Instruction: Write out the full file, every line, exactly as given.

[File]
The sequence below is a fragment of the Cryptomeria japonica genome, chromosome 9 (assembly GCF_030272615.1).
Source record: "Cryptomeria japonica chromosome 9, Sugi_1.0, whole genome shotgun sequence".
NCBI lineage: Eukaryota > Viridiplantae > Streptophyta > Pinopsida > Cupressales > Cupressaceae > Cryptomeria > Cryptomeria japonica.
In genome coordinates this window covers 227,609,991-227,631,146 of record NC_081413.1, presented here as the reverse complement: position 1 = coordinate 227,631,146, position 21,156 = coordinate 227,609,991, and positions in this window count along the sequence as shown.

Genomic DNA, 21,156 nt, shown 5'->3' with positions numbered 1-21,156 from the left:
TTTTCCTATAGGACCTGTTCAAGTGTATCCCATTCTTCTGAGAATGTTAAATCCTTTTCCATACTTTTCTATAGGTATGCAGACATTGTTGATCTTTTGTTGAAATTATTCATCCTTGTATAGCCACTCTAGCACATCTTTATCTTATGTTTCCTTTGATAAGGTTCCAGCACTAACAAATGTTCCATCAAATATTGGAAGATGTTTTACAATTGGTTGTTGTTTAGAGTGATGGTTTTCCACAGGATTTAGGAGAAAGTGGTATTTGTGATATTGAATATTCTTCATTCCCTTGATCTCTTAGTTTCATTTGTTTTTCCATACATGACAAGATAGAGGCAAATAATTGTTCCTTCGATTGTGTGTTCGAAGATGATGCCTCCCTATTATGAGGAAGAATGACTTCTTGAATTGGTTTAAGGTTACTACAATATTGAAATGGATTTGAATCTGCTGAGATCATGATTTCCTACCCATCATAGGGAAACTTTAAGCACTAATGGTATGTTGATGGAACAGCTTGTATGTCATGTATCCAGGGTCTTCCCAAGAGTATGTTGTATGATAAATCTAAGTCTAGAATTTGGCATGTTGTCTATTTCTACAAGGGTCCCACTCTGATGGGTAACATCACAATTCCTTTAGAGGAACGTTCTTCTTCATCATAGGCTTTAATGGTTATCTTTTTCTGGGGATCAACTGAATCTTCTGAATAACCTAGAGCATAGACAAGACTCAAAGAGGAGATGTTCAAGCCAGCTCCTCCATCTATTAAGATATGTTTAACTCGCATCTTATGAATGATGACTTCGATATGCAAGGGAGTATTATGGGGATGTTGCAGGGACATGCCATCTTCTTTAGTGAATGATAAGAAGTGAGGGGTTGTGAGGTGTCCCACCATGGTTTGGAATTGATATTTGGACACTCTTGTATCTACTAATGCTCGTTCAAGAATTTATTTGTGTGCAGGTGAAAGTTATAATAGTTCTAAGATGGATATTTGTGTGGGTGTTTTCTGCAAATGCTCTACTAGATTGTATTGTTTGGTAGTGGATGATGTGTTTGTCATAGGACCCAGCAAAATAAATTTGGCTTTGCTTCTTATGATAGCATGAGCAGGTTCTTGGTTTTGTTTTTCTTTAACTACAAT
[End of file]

The sequence below is a fragment of the Cryptomeria japonica genome, chromosome 9 (assembly GCF_030272615.1).
Source record: "Cryptomeria japonica chromosome 9, Sugi_1.0, whole genome shotgun sequence".
NCBI lineage: Eukaryota > Viridiplantae > Streptophyta > Pinopsida > Cupressales > Cupressaceae > Cryptomeria > Cryptomeria japonica.
In genome coordinates this window covers 227,609,991-227,631,146 of record NC_081413.1, presented here as the reverse complement: position 1 = coordinate 227,631,146, position 21,156 = coordinate 227,609,991, and positions in this window count along the sequence as shown.

Genomic DNA, 21,156 nt, shown 5'->3' with positions numbered 1-21,156 from the left:
TTTTCCTATAGGACCTGTTCAAGTGTATCCCATTCTTCTGAGAATGTTAAATCCTTTTCCATACTTTTCTATAGGTATGCAGACATTGTTGATCTTTTGTTGAAATTATTCATCCTTGTATAGCCACTCTAGCACATCTTTATCTTATGTTTCCTTTGATAAGGTTCCAGCACTAACAAATGTTCCATCAAATATTGGAAGATGTTTTACAATTGGTTGTTGTTTAGAGTGATGGTTTTCCACAGGATTTAGGAGAAAGTGGTATTTGTGATATTGAATATTCTTCATTCCCTTGATCTCTTAGTTTCATTTGTTTTTCCATACATGACAAGATAGAGGCAAATAATTGTTCCTTCGATTGTGTGTTCGAAGATGATGCCTCCCTATTATGAGGAAGAATGACTTCTTGAATTGGTTTAAGGTTACTACAATATTGAAATGGATTTGAATCTGCTGAGATCATGATTTCCTACCCATCATAGGGAAACTTTAAGCACTAATGGTATGTTGATGGAACAGCTTGTATGTCATGTATCCAGGGTCTTCCCAAGAGTATGTTGTATGATAAATCTAAGTCTAGAATTTGGCATGTTGTCTATTTCTACAAGGGTCCCACTCTGATGGGTAACATCACAATTCCTTTAGAGGAACGTTCTTCTTCATCATAGGCTTTAATGGTTATCTTTTTCTGGGGATCAACTGAATCTTCTGAATAACCTAGAGCATAGACAAGACTCAAAGAGGAGATGTTCAAGCCAGCTCCTCCATCTATTAAGATATGTTTAACTCGCATCTTATGAATGATGACTTCGATATGCAAGGGAGTATTATGGGGATGTTGCAGGGACATGCCATCTTCTTTAGTGAATGATAAGAAGTGAGGGGTTGTGAGGTGTCCCACCATGGTTTGGAATTGATATTTGGACACTCTTGTATCTACTAATGCTCGTTCAAGAATTTATTTGTGTGCAGGTGAAAGTTATAATAGTTCTAAGATGGATATTTGTGTGGGTGTTTTCTGCAAATGCTCTACTAGATTGTATTGTTTGGTAGTGGATGATGTGTTTGTCATAGGACCCAGCAAAATAAATTTGGCTTTGCTTCTTATGATAGCATGAGCAGGTTCTTGGTTTTGTTTTTCTTTAACTACAAT